'Low' Chaump tries to look ahead

December 06, 1993|By Alan Goldstein | Alan Goldstein,Staff Writer

The frozen image of Navy freshman Ryan Bucchianeri, looking far too young to be in a college uniform, staring disconsolately at the spot on the turf of Giants Stadium where he had attempted his game-winning field goal in the closing seconds Saturday, was a picture that required no explanation.

"I'm sure it was a classic game that made for great television drama," Navy coach George Chaump said some 30 hours later. "But I would have preferred a different ending. Right now, I'm feeling awfully low."

Chaump had watched his Midshipmen battle back from a 16-0 deficit in the last quarter and drive to the 1-yard line in the closing seconds, only to lose, 16-14, and finish the season 4-7.

For the second straight year, Navy had seen a likely win against its archrival snatched away in the final seconds. Army won the 1992 game in Philadelphia, 29-28, on a 49-yard field goal by Patmon Malcom.

Saturday's defeat was the worst possible ending to a season that had started with considerable promise. Navy won four of its first six games and was seemingly on the way to its first winning season since going 6-5 under Gary Tranquill in 1982.

After a 28-0 loss to Louisville, the Mids played inspired ball to lead Notre Dame 24-17 at halftime, but ultimately were worn down, 58-27. Lopsided losses to Vanderbilt and Southern Methodist followed before Saturday's heart-breaking loss.

It was hardly the way 11 senior starters envisioned their careers ending, especially co-captains Jason Van Matre and Javier Zuluaga.

Chaump, who had his contract extended the week before the Army game, loses all five starters from his offensive line, led by 300-pound tackle Max Lane, who has drawn interest from pro scouts.

In addition to Zuluaga, a linebacker who made 20 tackles against Army, Navy will lose key defensive linemen David Shaw and Stacey Yopp, but Chaump remains optimistic about next season.

The principal reason is the return of quarterback Jim Kubiak, who blossomed as a junior, establishing academy records for completions (248) and yardage (2,753). The Buffalo, N.Y., native completed 62 percent of his passes and threw for 11 touchdowns, one short of the late Alton Grizzard's record set in 1990.

"Kubiak has the best ahead of him," said Chaump. "He would have received more national attention if we'd had a better record. But next year, he should be recognized as one of the best quarterbacks in America."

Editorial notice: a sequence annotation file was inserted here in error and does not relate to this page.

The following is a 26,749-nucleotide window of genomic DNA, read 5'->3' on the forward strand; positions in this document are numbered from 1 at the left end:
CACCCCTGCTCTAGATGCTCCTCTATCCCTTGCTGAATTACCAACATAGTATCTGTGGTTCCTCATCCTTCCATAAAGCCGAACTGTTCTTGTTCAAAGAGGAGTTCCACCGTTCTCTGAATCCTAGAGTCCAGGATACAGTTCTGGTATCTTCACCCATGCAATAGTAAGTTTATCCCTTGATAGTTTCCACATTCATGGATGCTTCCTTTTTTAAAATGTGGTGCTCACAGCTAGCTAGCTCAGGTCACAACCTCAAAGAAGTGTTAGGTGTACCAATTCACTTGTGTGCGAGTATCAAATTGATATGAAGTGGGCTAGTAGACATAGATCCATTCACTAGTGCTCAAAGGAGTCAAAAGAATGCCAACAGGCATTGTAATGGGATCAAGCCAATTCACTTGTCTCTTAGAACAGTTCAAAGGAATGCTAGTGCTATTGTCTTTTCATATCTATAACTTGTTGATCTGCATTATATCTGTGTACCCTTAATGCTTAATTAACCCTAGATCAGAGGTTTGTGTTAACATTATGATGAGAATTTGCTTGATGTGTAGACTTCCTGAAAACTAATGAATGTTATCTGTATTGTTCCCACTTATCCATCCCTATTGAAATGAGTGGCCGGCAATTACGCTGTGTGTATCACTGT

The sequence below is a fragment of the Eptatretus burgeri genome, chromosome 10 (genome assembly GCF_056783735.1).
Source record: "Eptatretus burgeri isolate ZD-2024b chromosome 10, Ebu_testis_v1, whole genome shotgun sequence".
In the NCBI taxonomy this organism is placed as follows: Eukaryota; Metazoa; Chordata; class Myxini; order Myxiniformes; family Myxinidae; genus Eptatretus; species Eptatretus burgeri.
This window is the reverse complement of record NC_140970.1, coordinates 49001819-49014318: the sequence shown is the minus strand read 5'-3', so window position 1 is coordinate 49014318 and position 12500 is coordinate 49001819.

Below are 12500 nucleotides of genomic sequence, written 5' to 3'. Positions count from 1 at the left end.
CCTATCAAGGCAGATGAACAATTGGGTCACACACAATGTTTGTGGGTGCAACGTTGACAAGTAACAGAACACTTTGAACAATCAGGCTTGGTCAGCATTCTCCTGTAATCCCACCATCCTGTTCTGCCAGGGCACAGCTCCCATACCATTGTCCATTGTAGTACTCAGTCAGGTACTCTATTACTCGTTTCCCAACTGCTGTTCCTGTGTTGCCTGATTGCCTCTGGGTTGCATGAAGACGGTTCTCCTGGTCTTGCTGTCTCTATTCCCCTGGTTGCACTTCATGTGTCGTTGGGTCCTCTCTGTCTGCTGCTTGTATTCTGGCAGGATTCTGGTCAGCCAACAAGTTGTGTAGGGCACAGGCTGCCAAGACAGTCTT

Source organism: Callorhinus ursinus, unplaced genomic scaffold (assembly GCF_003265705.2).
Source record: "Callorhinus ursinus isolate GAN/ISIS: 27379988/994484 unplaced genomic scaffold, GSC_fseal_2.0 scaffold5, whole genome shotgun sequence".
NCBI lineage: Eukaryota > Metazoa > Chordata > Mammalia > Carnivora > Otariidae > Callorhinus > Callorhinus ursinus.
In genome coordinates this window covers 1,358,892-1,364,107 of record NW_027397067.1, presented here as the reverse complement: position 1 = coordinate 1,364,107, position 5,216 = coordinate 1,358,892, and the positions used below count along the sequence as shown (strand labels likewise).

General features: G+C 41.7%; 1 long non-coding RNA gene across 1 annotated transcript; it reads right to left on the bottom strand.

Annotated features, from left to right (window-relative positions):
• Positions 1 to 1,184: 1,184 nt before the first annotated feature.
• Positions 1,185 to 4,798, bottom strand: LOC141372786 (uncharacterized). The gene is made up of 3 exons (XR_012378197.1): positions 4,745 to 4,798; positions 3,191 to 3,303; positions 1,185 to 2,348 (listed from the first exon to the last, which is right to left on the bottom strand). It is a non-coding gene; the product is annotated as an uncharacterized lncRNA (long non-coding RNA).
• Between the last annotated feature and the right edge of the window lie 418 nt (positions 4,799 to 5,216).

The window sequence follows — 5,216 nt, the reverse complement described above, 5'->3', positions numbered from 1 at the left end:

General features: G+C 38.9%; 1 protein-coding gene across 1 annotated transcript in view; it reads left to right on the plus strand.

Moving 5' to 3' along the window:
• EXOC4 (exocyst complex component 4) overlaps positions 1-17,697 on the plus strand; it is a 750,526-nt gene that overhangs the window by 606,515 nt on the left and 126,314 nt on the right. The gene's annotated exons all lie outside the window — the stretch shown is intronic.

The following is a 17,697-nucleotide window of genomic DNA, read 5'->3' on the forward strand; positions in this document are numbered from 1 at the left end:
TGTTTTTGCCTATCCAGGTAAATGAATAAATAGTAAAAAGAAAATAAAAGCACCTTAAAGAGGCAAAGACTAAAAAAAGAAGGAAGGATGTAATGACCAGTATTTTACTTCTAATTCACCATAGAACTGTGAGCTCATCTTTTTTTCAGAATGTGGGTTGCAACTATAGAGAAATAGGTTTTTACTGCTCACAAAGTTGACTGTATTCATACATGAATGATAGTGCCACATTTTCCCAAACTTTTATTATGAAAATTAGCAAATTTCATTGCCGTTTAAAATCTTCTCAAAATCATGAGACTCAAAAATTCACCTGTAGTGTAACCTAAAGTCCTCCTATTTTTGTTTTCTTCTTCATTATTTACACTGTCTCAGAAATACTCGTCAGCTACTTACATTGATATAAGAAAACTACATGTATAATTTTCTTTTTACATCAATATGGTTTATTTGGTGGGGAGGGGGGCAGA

Kubiak's statistics are even more impressive in view of the fact that, as the season progressed, rival teams all but dared the Mids to run, using six or seven players to defend against the pass.

Despite the loss of Van Matre, who led the Mids with 59 receptions, and Jimmy Screen, a breakaway threat, Chaump believes a fine cast of receivers will remain for Kubiak in 1994.

"We'll be returning Damon Dixon [51 catches], tight end Kevin Hickman [38] and flanker Michael Jefferson [23]," the coach noted.

But Chaump and his staff, who begin extensive recruiting this week, will be looking for running backs with speed, a quality lacking in this year's crop. The Mids averaged only 89.5 yards rushing compared to 250.2 passing yards per game.

Fullback Brad Stramanak, who scored a team-high 10 touchdowns, proved durable, but averaged only 3.7 yards per carry. Senior tailback Billy James did not fulfill his potential until closing out his career with 90 yards on 10 carries against Army.

But the lack of a reliable running game repeatedly hurt the Mids in short-yardage situations. This was dramatically underlined in the closing seconds of the season when they could not punch it in after making a first down on the Army 2-yard line.

"It should never have come down to Bucchianeri's kick," said Chaump.

"But we should have more speed next year. I like some of our plebes -- Omar Nelson and Willie Smith, plus sophomore Monty Williams. The key is rebuilding our front line and strengthening the defense."

Baltimore Sun Articles
Please note the green-lined linked article text has been applied commercially without any involvement from our newsroom editors, reporters or any other editorial staff.